I don’t think anyone in their right mind would suggest that the lawsuit Lindsay Lohan filed last week against the makers of Grand Theft Auto isn’t annoying. Yes, it would be nice if Lindsay would go back to being an actual movie star, rather than wasting precious time insisting that her “unequivocal” similarity to Lacey Jonas, a minor character in Grand Theft Auto 5, entitles her to compensation. And yes it would be nice if this weren’t Lohan’s third similar lawsuit. But the fact is, like her or not, the 28-year-old actress/docu-drama subject/paparazzi bait might in fact have a bare, slightly bruised leg to stand on.
Lindsay Lohan is not someone you’d want taking care of your grandmother or even your guppy. But that’s not what’s in question here. What is—put so well in Forbes by intellectual property attorney Kim Landsman—is this: “How recognizable is Lindsay Lohan as the Lacey Jonas character? Would it be recognized specifically as her or as a generic, blond, bimbo actress?” It seems to me that the answers are a. very and b. yes.
Obviously there’s the fact that the hotel in the game, Gentry Manor, brings to mind Chateau Marmont, a place Lindsay has frequented. Then there’s the whole running away from the paparazzi thing that’s pretty Lilo-esque. But let’s get to the stuff that’s more exclusively her. First of all, Lacey’s voice. The way that she makes a declarative, despairing statement “This is a disaster!” and then rambles “Oh my God, I’m so f—ing fat. Oh my God! They cannot get a shot of me!” and then throws out a generally desperate and kind of unanswerable question “How’s my hair? Do I look cute?” Sorry, Rockstar — that is not a “generic” voice, or “generic” speech patterns. No one else sort of wails at the end of everything she says quite like Lohan. And if you don’t know what I mean, please enjoy this clip of Lohan on her reality show upbraiding her assistant for not getting her new keys made fast enough.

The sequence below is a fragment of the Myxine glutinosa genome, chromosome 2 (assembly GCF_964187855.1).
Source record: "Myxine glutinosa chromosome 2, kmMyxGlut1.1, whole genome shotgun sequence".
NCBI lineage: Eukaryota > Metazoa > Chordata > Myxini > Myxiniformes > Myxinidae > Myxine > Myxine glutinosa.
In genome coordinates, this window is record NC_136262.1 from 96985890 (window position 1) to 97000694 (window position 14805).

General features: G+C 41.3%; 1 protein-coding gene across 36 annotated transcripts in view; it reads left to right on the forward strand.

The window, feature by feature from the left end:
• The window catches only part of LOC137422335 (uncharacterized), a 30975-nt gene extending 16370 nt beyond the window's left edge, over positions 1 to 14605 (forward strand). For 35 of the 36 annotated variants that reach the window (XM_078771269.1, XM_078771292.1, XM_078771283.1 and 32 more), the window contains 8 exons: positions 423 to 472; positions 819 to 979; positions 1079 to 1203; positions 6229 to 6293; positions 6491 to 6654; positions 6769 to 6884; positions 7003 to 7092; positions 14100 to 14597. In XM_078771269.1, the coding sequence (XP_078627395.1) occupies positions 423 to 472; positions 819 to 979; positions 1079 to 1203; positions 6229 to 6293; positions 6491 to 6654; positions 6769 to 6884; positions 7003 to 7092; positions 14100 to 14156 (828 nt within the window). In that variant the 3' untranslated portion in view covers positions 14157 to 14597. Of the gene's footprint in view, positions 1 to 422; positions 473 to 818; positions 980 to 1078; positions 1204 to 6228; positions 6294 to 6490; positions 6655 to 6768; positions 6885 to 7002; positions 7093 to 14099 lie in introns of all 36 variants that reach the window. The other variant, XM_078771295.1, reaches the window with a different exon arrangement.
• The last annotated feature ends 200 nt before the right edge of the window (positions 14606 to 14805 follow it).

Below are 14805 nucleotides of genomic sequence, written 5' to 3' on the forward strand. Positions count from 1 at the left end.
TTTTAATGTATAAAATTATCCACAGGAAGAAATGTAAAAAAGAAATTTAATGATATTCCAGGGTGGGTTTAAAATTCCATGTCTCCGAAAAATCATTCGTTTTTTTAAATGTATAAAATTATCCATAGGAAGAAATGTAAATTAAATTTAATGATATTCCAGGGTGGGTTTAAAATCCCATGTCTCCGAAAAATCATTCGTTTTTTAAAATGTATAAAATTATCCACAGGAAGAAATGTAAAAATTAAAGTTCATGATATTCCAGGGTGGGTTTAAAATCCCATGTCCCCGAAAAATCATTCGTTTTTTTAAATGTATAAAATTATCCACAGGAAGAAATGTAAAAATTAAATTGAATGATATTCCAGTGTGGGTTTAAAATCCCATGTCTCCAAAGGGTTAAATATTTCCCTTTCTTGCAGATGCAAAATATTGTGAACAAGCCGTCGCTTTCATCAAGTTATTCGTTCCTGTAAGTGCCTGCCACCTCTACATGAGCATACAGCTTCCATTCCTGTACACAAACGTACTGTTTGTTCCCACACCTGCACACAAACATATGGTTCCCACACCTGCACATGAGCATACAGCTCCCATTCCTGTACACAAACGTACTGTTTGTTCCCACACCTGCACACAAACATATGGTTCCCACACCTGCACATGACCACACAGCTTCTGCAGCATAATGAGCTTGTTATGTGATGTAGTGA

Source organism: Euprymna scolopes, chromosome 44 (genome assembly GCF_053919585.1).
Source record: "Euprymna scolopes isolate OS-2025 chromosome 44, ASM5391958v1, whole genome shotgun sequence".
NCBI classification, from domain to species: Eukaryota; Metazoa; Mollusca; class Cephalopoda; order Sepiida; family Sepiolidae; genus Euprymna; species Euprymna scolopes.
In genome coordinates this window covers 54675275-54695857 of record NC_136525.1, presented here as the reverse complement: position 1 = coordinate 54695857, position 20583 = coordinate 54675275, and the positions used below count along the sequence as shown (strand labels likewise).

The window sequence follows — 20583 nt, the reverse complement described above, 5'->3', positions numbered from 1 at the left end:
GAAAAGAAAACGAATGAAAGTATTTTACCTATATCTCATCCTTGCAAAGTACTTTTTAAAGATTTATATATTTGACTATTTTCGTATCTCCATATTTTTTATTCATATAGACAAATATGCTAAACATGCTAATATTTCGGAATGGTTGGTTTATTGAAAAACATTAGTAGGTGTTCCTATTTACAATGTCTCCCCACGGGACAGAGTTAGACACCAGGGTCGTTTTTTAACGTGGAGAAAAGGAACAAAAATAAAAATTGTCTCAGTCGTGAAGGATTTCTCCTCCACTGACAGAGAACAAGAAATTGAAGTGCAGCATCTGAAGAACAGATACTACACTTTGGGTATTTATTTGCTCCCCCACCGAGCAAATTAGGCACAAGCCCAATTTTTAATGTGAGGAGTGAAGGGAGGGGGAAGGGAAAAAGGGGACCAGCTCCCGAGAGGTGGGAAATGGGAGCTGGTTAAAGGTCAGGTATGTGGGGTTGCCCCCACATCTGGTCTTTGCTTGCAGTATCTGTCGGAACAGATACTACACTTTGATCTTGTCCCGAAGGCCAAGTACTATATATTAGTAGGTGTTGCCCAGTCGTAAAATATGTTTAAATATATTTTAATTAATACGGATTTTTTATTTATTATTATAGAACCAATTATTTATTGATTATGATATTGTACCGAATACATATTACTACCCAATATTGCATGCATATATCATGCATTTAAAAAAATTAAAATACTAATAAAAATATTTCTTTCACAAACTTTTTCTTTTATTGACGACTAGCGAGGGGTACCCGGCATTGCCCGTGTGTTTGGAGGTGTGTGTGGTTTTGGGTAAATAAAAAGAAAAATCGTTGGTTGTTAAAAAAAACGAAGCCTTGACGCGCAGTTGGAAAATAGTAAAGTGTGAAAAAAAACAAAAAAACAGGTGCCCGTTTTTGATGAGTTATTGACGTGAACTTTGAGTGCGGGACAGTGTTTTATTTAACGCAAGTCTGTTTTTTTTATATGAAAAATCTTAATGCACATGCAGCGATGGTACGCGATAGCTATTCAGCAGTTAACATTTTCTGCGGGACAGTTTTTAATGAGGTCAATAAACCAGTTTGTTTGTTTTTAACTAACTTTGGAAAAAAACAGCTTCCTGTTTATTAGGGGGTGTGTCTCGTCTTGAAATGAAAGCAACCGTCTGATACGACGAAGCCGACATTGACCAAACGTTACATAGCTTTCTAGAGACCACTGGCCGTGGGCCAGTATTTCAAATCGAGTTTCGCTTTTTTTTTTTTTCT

Then there are the outfits, which Lacey wears not only in the game but also in promotional material, that the lawsuit mentions explicitly and at great length as being Lohann-y. If I were the Lohan legal team I would forget about the stuff that sort of looks like Lohan would wear it — Lohan did not invent or perfect the short-short, high-heels, 800-necklace look — and concentrate instead on the image for Grand Theft Auto’s cover, which is a blonde model in a bikini giving the peace sign and taking a selfie. Model Shelby Welinder posed for the ads in 2012, but the Lohan photo that looks EXACTLY like it was taken in 2007. Also, if you said to three million people, “Hey, you know that picture of a blonde chick taking a selfie and giving the peace sign, in a bikini? Who is she?” two million of them would say “What?” but the other million would say “Lindsay Lohan,” and the number of people saying, ‘Oh, isn’t that Shelby Welinder?” well, that would be zero.
Finally, there’s Lacey’s personality. She’s demanding, yelling to the poor motorcycle racing protagonist she’s forced into giving her a ride “Go faster! Go faster.” But demanding is pretty basic. Lacey could just as well be channeling Mariah Carey. Or even Katherine Heigl, if Heigl weren’t more of a stay-at-home complainer, with no personality to rip off. If demanding is too broad a category to make GTA 5’s work “unequivocally” Lohan-inspired, then there’s the arrogance: Lacey shouts “I’m really famous!” and is generally appalled that the motorcyclist doesn’t know who she is. Only a few actors have been caught pulling the fame card, Lindsay among them. (Lindsay’s mother Dina even asked someone “Do you know who I am?”)
Lindsay Lohan might not be the classiest person around, but she’s special in other ways. Not everyone can say theyowe the Chateau Marmont $46,000. Not everyone can claim to be America’s sweetheart and then run over it all with a limo. And not everyone can lie to Oprah. There is only one Lindsay, and surely, at this point, she’s at least got a right to that.